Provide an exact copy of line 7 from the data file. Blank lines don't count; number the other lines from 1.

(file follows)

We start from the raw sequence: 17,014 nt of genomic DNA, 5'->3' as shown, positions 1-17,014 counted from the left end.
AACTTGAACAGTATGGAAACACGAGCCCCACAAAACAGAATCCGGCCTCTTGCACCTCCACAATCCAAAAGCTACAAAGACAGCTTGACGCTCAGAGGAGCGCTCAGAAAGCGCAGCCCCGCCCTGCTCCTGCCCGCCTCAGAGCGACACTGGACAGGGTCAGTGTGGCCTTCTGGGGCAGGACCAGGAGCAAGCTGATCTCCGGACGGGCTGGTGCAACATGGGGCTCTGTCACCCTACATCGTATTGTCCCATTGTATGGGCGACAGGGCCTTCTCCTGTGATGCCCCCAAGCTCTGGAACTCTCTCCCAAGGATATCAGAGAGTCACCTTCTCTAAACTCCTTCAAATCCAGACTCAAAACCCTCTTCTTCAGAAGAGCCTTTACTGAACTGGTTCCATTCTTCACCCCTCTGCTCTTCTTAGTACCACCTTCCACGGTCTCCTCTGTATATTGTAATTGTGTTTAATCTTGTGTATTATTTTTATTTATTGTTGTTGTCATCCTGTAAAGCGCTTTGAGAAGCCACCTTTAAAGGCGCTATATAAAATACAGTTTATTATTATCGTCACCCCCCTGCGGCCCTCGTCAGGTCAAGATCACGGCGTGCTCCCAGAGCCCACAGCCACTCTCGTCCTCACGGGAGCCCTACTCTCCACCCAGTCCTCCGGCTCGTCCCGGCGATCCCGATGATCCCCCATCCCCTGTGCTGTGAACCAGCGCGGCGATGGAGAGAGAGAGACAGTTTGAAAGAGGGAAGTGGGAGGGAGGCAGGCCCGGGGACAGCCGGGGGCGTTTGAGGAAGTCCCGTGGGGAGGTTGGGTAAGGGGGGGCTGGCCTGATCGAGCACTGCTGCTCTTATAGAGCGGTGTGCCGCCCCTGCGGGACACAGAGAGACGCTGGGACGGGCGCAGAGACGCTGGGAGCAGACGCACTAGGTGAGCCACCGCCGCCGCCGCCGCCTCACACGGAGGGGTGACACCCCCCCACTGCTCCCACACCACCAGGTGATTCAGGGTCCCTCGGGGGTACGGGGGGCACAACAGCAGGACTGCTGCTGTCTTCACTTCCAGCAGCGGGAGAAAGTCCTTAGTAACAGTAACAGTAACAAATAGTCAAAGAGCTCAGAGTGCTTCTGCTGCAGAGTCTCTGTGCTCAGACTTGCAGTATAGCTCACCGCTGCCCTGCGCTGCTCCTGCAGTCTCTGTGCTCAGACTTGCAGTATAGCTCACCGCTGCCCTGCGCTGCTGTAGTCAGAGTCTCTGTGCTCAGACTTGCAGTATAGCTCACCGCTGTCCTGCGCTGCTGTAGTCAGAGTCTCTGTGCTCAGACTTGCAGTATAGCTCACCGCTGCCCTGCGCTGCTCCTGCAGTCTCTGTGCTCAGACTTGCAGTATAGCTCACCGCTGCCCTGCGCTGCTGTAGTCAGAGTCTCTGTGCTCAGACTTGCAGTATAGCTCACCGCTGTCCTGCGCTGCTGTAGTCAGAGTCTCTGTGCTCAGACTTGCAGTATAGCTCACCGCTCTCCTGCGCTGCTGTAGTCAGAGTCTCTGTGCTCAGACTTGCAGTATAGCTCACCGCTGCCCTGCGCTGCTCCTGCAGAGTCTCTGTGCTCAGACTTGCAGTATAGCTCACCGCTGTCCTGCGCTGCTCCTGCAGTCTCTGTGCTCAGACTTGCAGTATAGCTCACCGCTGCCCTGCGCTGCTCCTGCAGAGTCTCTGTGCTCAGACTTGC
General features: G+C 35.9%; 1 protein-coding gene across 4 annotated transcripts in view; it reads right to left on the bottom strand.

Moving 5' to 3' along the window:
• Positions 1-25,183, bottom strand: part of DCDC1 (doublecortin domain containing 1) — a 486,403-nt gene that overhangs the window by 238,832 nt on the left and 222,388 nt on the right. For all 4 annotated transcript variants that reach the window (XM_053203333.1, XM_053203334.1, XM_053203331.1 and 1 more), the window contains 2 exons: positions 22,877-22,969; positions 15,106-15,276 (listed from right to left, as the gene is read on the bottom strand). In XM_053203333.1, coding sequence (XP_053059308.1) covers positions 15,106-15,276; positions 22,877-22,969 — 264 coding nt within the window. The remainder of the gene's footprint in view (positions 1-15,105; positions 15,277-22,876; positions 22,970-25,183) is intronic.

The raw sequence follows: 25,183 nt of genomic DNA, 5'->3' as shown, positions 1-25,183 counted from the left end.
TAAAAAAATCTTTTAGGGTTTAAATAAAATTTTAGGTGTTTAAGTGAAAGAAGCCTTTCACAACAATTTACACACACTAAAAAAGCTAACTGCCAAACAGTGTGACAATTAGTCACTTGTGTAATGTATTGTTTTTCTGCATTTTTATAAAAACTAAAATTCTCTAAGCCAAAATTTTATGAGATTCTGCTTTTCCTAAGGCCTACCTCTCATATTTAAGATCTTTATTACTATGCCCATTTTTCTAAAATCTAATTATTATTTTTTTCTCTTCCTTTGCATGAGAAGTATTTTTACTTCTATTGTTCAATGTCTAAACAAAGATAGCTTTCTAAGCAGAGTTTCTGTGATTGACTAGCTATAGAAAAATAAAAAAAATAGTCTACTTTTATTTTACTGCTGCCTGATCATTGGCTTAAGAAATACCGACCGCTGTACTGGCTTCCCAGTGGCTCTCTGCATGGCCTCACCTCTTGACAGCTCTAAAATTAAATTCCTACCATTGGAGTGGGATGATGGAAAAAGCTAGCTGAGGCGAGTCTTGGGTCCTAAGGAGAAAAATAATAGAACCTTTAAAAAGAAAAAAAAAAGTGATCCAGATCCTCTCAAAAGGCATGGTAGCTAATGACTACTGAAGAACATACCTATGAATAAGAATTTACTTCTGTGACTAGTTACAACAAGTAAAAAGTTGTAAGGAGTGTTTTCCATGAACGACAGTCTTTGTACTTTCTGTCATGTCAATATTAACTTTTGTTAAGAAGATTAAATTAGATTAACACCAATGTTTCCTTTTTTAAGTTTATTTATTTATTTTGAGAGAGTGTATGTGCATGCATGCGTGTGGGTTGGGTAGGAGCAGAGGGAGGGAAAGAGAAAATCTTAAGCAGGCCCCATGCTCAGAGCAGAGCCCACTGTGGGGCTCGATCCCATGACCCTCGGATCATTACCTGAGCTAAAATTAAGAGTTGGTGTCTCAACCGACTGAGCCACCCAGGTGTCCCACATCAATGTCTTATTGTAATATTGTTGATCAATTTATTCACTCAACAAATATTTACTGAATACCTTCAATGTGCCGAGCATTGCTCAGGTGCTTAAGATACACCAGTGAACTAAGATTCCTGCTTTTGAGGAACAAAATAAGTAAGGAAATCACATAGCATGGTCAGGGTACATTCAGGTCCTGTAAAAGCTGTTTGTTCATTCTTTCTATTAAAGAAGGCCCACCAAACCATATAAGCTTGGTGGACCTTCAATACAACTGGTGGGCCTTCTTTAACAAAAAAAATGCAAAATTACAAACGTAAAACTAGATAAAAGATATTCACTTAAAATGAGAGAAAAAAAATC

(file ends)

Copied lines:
TAAAAAAATCTTTTAGGGTTTAAATAAAATTTTAGGTGTTTAAGTGAAAGAAGCCTTTCACAACAATTTACACACACTAAAAAAGCTAACTGCCAAACAGTGTGACAATTAGTCACTTGTGTAATGTATTGTTTTTCTGCATTTTTATAAAAACTAAAATTCTCTAAGCCAAAATTTTATGAGATTCTGCTTTTCCTAAGGCCTACCTCTCATATTTAAGATCTTTATTACTATGCCCATTTTTCTAAAATCTAATTATTATTTTTTTCTCTTCCTTTGCATGAGAAGTATTTTTACTTCTATTGTTCAATGTCTAAACAAAGATAGCTTTCTAAGCAGAGTTTCTGTGATTGACTAGCTATAGAAAAATAAAAAAAATAGTCTACTTTTATTTTACTGCTGCCTGATCATTGGCTTAAGAAATACCGACCGCTGTACTGGCTTCCCAGTGGCTCTCTGCATGGCCTCACCTCTTGACAGCTCTAAAATTAAATTCCTACCATTGGAGTGGGATGATGGAAAAAGCTAGCTGAGGCGAGTCTTGGGTCCTAAGGAGAAAAATAATAGAACCTTTAAAAAGAAAAAAAAAAGTGATCCAGATCCTCTCAAAAGGCATGGTAGCTAATGACTACTGAAGAACATACCTATGAATAAGAATTTACTTCTGTGACTAGTTACAACAAGTAAAAAGTTGTAAGGAGTGTTTTCCATGAACGACAGTCTTTGTACTTTCTGTCATGTCAATATTAACTTTTGTTAAGAAGATTAAATTAGATTAACACCAATGTTTCCTTTTTTAAGTTTATTTATTTATTTTGAGAGAGTGTATGTGCATGCATGCGTGTGGGTTGGGTAGGAGCAGAGGGAGGGAAAGAGAAAATCTTAAGCAGGCCCCATGCTCAGAGCAGAGCCCACTGTGGGGCTCGATCCCATGACCCTCGGATCATTACCTGAGCTAAAATTAAGAGTTGGTGTCTCAACCGACTGAGCCACCCAGGTGTCCCACATCAATGTCTTATTGTAATATTGTTGATCAATTTATTCACTCAACAAATATTTACTGAATACCTTCAATGTGCCGAGCATTGCTCAGGTGCTTAAGATACACCAGTGAACTAAGATTCCTGCTTTTGAGGAACAAAATAAGTAAGGAAATCACATAGCATGGTCAGGGTACATTCAGGTCCTGTAAAAGCTGTTTGTTCATTCTTTCTATTAAAGAAGGCCCACCAAACCATATAAGCTTGGTGGACCTTCAATACAACTGGTGGGCCTTCTTTAACAAAAAAAATGCAAAATTACAAACGTAAAACTAGATAAAAGATATTCACTTAAAATGAGAGAAAAAAAATC